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Today's Stichomancy for Christian Bale

The first excerpt represents the past or something you must release, and is drawn from The Travels of Sir John Mandeville by Sir John Mandeville:

many reeds and great canes; and there within be many cocodrills and serpents and great water-leeches. And the king of that country, once every year, giveth leave to poor men to go into the lake to gather them precious stones and pearls, by way of alms, for the love of God that made Adam. And all the year men find enough. And for the vermin that is within, they anoint their arms and their thighs and legs with an ointment made of a thing that is clept lemons, that is a manner of fruit like small pease; and then have they no dread of no cockodrills, ne of none other venomous vermin. This water runneth, flowing and ebbing, by a side of the mountain, and in that river men find precious stones and pearls, great

The second excerpt represents the present or the deciding factor of the moment, and is drawn from Options by O. Henry:

allowed to do something, in the voice of a cooing ring-dove. Hetty prepared the rib beef, putting it in cold salted water in the stew-pan and setting it on the one-burner gas-stove.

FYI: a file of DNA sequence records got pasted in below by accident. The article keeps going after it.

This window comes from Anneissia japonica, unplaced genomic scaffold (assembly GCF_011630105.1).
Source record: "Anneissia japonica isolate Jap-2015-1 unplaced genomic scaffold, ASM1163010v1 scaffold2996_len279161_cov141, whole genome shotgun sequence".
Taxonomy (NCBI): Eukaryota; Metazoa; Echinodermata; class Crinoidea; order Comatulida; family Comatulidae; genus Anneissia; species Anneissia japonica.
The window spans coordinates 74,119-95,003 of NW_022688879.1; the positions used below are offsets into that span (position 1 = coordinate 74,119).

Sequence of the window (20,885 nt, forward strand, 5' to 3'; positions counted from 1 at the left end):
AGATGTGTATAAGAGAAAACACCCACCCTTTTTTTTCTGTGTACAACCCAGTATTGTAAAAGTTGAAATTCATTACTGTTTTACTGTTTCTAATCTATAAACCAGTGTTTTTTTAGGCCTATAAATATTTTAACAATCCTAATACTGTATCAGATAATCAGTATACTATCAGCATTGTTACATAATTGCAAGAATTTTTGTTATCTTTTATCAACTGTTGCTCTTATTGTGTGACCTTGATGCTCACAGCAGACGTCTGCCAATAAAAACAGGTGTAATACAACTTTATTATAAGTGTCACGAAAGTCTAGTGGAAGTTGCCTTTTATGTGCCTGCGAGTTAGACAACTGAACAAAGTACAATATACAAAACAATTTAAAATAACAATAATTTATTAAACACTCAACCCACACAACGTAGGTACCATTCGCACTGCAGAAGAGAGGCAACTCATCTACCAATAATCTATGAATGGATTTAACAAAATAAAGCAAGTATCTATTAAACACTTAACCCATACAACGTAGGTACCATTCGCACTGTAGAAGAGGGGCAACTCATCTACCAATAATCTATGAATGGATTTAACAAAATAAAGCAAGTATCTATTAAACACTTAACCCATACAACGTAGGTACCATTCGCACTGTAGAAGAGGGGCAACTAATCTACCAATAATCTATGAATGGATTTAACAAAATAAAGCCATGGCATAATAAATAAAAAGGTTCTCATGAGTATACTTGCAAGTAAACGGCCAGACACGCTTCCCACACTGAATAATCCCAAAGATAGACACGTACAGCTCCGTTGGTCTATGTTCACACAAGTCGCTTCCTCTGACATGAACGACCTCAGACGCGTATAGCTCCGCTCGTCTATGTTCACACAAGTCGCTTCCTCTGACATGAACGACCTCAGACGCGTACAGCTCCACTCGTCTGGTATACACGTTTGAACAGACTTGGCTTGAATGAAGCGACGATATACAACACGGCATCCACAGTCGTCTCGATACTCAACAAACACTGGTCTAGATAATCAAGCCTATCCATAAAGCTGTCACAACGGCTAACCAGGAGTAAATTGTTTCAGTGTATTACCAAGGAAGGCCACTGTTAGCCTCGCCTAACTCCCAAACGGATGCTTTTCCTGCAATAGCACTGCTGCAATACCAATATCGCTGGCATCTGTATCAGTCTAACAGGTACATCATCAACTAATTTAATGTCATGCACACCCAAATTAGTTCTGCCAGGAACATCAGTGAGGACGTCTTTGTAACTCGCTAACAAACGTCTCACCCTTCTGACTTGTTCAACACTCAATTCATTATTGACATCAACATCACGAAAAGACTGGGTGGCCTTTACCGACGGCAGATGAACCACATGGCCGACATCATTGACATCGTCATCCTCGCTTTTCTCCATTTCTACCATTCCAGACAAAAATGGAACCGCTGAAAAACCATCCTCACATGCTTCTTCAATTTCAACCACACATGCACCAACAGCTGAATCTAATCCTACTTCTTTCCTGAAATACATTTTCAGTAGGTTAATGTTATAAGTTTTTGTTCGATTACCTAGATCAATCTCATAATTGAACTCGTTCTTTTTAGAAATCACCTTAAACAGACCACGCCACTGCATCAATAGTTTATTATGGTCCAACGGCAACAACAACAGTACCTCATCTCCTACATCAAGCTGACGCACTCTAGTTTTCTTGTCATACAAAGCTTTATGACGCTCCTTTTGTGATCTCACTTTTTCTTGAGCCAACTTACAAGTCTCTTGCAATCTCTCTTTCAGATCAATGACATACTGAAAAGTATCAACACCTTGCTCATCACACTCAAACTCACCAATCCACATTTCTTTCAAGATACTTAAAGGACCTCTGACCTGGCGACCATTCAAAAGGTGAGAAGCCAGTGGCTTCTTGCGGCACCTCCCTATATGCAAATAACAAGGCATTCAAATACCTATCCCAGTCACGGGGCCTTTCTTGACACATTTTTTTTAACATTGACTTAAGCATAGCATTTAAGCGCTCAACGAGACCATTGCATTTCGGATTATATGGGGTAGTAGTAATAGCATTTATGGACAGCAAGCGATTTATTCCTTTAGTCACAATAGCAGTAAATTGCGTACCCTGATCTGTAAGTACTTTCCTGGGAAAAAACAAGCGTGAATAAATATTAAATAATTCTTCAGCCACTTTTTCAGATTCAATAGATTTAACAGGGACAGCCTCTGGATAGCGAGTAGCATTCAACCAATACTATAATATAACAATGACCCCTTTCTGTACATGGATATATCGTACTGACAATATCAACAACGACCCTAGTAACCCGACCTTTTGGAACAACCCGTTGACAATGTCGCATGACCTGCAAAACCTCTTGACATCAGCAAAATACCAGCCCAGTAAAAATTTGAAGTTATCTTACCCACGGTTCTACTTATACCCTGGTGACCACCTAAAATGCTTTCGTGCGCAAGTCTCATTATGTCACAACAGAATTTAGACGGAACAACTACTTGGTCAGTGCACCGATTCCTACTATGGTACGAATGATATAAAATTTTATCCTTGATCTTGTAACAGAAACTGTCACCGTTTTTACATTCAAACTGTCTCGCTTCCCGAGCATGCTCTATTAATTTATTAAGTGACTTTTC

"I wish we had an onion," said Hetty, as she scraped the two potatoes.

On the wall opposite the couch was pinned a flaming, gorgeous advertising picture of one of the new ferry-boats of the P. U. F. F. Railroad that had been built to cut down the time between Los Angeles and New York City one-eighth of a minute.

Hetty, turning her head during her continuous monologue, saw tears running from her guest's eyes as she gazed on the idealized presentment of the speeding, foam-girdled transport.


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The third excerpt represents the future or something you must embrace, and is drawn from Dorothy and the Wizard in Oz by L. Frank Baum:

continued the Prince, with a sigh, "that while we are in our full prime we must give way to another, and be covered up in the ground to sprout and grow and give birth to other people."

"I'm sure the Princess is ready to be picked," asserted Dorothy, gazing hard at the beautiful girl on the bush. "She's as perfect as she can be."

"Never mind," answered the Prince, hastily, "she will be all right for a few days longer, and it is best for me to rule until I can dispose of you strangers, who have come to our land uninvited and must be attended to at once."

"What are you going to do with us?" asked Zeb.


Dorothy and the Wizard in Oz